The benefit of shoulder arthroplasty is measured by the preoperative to postoperative change in shoulder comfort and function as perceived by the patient. When preoperative scores are not obtained, it is tempting to try to "retrieve" the preoperative state of the shoulder from the patient's memory.
These authors investigated the accuracy of patient recall in determining the preoperative American Shoulder and Elbow Surgeons (ASES) score for patients having total shoulder arthroplasty (TSA). They compared actual ASES scores determined prior to surgery with ASES scores based on patient recall at at 6 weeks, 3 months, 6 months, and 12 months after surgery.
They divided the ASES score into two subcomponents: functional ability and visual analog scale (VAS) for pain.
While recalled ASES function scores were comparable to corresponding preoperative scores across
all time points (analysis of variance, P = .21), recalled VAS pain was significantly higher at all time
points beyond 6 weeks after surgery.
As a result, the recalled preoperative total ASES score was worse than the measured preoperative score.
This indicates that the benefit of shoulder arthroplasty (preoperative to postoperative change) based on recall of the preoperative condition of the shoulder is likely to be exaggerated. Therefore, measurement of the benefit of shoulder arthroplasty needs to be based on the actual, rather than the recalled preoperative comfort and function of the shoulder.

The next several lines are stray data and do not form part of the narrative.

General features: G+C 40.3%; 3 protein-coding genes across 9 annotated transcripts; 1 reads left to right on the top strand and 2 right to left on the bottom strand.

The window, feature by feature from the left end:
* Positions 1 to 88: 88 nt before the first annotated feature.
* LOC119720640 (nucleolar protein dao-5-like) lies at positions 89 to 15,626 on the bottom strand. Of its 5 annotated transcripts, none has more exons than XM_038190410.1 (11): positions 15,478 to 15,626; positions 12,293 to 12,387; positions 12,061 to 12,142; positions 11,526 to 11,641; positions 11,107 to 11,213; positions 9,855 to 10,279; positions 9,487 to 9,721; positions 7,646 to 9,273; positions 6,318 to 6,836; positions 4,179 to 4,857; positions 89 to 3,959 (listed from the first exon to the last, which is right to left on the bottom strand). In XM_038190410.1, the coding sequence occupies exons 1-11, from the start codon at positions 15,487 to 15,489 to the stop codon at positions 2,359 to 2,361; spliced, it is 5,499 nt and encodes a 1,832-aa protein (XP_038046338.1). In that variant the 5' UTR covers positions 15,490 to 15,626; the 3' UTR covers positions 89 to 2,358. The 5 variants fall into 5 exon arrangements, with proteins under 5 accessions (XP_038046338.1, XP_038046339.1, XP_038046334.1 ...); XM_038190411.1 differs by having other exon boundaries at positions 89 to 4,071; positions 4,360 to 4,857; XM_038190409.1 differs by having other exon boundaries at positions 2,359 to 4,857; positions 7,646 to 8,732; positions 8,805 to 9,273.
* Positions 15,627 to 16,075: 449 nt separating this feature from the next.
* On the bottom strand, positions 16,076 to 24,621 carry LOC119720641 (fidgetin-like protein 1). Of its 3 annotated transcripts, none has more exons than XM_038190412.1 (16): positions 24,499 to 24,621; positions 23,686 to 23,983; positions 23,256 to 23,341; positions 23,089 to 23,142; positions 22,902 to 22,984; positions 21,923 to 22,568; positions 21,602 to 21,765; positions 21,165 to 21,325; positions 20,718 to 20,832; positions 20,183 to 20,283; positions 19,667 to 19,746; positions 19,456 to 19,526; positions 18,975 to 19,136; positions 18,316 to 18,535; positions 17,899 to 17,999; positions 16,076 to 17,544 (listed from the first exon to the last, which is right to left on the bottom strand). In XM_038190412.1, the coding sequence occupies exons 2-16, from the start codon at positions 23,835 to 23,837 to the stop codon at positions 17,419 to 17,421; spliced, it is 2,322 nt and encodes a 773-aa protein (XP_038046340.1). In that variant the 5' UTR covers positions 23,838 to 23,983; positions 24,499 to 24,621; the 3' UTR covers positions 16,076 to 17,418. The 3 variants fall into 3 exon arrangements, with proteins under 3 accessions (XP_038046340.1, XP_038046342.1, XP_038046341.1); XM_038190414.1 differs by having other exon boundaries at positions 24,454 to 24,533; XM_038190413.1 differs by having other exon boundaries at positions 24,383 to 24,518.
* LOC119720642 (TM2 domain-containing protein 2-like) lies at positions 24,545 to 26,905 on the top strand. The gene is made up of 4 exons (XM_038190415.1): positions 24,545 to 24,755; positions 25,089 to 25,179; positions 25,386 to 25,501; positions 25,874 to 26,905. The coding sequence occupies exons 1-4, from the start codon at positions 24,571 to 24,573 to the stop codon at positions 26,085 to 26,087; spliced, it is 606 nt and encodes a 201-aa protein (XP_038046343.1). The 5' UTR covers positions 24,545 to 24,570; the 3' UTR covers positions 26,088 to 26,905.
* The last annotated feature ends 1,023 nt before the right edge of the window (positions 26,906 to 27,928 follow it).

Comment: The results of this study also create uncertainty about the commonly used "anchor method" for determining the minimal clinically important difference (MCID). The "anchor"is often a questionnaire that asks patients to rate retrospectively the improvement in their shoulder after shoulder arthroplasty. For example, a 4-point anchor might ask patients to rate the change in pain after surgery as “worse,” “no different,” “improved,” or “much improved.” The MCID for the ASES score would be the difference in the average ASES scores of patients answering “worse” or “no change” and the average ASES scores of patients who answered “improved.” Because this study found that patients inaccurately recalled their preoperative pain, their ability to rate the amount of change in pain may also be inaccurate. Specifically, if patients recall more pain than they actually had, some patients may rate their shoulder as "improved" whereas the actual change in pain was "unimproved".
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